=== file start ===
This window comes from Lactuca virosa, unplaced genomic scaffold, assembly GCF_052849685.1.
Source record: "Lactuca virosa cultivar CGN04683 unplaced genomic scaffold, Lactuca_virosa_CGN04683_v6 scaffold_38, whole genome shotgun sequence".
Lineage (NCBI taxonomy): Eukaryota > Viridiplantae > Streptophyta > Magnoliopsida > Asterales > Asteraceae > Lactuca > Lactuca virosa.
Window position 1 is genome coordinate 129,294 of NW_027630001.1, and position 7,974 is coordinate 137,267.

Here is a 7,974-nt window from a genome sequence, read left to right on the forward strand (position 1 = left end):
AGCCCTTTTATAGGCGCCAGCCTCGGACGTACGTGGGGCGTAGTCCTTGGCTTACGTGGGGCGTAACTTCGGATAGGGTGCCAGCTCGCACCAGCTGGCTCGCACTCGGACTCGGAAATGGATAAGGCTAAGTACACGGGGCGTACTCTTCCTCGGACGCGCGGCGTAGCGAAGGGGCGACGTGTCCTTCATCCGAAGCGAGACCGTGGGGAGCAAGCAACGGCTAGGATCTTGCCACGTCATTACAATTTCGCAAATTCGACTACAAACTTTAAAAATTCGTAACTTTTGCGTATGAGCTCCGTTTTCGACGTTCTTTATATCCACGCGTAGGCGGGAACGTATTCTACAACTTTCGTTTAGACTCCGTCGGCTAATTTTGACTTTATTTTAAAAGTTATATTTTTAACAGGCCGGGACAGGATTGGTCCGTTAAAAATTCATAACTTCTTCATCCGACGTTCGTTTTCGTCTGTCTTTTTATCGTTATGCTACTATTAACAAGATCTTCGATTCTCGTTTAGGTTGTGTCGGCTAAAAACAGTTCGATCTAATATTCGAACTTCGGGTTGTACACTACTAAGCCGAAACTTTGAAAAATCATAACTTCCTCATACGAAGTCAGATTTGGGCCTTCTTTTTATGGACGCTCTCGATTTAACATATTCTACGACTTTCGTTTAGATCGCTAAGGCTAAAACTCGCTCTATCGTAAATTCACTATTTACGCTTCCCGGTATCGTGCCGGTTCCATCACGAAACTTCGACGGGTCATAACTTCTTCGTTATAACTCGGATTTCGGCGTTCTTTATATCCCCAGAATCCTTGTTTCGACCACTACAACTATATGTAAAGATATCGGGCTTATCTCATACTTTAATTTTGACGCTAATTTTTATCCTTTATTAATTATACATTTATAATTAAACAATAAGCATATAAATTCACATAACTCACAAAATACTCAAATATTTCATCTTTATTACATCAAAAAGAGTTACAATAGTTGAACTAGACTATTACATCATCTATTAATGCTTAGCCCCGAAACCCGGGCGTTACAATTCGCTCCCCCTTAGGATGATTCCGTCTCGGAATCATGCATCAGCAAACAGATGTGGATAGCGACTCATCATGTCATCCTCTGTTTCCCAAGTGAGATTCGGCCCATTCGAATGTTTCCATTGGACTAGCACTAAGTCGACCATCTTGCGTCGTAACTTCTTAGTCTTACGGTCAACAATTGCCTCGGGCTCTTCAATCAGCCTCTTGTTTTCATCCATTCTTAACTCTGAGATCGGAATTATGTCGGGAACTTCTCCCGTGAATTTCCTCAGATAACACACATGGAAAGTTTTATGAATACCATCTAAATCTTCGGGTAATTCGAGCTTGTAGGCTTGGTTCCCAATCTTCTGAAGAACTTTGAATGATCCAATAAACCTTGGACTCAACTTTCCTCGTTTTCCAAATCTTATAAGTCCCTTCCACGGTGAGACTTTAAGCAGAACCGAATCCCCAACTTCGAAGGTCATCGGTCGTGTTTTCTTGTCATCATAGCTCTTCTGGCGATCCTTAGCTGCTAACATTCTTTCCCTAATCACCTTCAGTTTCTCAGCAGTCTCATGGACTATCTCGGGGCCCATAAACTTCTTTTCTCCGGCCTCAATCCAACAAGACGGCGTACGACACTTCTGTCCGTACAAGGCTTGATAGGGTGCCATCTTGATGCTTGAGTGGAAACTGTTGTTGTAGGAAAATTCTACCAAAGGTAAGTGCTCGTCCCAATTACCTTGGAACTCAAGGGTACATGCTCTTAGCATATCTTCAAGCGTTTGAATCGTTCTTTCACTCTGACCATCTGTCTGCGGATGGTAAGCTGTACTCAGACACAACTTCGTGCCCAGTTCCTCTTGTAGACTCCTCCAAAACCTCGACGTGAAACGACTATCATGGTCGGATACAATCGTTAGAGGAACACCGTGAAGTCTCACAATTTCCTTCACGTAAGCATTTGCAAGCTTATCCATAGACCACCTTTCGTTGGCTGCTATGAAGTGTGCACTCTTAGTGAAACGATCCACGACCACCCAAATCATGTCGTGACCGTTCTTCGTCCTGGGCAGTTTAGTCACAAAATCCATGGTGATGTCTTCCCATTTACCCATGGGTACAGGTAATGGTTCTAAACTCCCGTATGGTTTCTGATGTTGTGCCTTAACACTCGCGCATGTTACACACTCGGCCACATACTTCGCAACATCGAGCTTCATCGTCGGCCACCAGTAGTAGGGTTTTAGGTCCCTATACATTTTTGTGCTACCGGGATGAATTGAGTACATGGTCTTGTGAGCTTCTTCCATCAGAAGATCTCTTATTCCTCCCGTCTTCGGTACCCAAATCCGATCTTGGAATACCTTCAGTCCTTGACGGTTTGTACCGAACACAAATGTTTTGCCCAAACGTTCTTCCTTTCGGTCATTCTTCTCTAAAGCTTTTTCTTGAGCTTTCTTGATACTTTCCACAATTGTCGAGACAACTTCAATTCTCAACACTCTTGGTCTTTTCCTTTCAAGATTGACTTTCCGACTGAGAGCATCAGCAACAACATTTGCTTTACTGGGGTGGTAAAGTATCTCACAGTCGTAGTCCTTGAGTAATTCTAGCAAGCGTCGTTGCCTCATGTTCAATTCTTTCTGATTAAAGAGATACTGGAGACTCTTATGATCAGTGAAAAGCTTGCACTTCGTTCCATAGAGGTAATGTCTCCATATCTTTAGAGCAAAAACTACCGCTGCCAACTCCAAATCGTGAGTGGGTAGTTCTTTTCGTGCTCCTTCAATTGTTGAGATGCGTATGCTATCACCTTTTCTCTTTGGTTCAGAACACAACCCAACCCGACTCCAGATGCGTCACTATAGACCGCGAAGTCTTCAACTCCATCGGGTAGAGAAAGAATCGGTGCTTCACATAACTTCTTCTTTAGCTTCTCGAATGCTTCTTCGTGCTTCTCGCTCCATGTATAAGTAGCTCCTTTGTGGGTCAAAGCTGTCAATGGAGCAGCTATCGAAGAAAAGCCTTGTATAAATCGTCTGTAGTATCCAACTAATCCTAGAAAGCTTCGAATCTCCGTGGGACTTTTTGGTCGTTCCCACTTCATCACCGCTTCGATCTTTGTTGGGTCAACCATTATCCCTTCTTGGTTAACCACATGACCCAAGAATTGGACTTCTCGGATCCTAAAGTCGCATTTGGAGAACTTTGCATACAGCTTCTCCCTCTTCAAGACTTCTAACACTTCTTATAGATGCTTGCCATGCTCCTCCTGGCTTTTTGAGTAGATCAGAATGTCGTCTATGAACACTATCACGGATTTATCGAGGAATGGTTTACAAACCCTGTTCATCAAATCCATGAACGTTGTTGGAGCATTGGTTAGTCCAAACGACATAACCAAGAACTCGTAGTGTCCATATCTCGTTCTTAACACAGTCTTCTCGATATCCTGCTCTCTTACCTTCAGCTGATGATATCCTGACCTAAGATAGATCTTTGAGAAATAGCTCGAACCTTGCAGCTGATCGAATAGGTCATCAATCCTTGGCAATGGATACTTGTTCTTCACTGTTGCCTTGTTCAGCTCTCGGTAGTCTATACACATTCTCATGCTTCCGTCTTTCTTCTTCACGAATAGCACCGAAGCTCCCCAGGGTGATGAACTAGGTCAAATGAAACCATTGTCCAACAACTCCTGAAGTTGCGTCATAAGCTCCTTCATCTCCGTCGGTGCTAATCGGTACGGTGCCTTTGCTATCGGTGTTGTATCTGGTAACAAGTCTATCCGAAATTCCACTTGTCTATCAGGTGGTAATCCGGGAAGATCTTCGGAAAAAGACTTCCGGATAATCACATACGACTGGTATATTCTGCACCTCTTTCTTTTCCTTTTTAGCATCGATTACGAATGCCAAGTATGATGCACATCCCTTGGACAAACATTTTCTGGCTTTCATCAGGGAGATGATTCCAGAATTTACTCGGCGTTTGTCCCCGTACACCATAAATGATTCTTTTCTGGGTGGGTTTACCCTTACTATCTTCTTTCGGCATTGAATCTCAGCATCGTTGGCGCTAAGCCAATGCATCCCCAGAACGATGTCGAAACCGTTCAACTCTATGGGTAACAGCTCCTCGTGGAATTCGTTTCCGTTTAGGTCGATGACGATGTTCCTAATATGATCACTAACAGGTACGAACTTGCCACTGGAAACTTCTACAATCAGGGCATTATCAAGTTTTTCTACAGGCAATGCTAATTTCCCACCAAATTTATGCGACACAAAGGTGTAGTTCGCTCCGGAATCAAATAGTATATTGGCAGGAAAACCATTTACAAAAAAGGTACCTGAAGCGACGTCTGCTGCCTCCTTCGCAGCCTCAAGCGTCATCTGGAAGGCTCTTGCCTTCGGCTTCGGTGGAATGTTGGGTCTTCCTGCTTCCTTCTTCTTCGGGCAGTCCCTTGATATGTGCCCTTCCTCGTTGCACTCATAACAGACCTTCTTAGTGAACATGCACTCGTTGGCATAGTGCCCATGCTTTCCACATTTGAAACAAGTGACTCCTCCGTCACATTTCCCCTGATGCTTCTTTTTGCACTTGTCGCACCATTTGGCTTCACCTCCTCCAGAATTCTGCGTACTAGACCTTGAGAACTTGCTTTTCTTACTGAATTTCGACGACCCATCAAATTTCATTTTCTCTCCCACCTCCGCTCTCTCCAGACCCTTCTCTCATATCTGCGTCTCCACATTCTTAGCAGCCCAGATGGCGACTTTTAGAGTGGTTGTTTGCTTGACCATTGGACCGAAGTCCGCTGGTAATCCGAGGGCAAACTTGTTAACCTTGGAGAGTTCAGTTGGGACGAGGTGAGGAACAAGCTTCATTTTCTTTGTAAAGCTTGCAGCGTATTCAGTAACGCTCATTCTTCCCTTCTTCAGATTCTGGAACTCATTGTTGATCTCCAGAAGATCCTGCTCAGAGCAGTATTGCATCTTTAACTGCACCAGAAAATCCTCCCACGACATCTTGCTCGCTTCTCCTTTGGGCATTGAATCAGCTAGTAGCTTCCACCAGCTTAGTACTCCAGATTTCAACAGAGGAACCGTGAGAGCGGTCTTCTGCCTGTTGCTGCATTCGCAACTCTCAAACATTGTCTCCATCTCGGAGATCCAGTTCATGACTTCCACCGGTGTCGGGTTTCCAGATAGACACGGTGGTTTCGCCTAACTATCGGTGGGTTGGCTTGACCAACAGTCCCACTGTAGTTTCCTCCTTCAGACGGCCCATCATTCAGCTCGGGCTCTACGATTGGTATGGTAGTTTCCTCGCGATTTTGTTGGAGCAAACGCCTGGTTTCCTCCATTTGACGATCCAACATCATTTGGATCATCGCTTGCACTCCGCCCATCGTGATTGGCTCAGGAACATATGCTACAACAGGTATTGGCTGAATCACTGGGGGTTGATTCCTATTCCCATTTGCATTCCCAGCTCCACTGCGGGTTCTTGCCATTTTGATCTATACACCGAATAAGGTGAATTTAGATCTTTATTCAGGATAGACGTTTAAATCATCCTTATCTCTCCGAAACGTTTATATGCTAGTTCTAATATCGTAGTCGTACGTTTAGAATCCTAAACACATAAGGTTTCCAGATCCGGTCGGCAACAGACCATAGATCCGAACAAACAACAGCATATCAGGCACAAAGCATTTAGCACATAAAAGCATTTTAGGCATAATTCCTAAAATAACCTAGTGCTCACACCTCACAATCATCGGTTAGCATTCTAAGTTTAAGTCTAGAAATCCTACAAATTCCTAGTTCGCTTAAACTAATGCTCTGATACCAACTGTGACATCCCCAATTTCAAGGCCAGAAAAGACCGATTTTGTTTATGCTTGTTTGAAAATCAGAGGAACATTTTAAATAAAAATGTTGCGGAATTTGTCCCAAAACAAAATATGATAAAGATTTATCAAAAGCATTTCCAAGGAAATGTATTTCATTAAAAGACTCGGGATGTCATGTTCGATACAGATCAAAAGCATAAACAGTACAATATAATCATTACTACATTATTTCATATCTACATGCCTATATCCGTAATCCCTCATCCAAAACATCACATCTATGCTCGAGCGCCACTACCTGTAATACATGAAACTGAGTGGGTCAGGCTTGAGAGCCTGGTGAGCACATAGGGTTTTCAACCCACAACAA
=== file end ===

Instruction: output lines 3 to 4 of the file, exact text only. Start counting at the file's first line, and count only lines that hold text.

Lineage (NCBI taxonomy): Eukaryota > Viridiplantae > Streptophyta > Magnoliopsida > Asterales > Asteraceae > Lactuca > Lactuca virosa.
Window position 1 is genome coordinate 129,294 of NW_027630001.1, and position 7,974 is coordinate 137,267.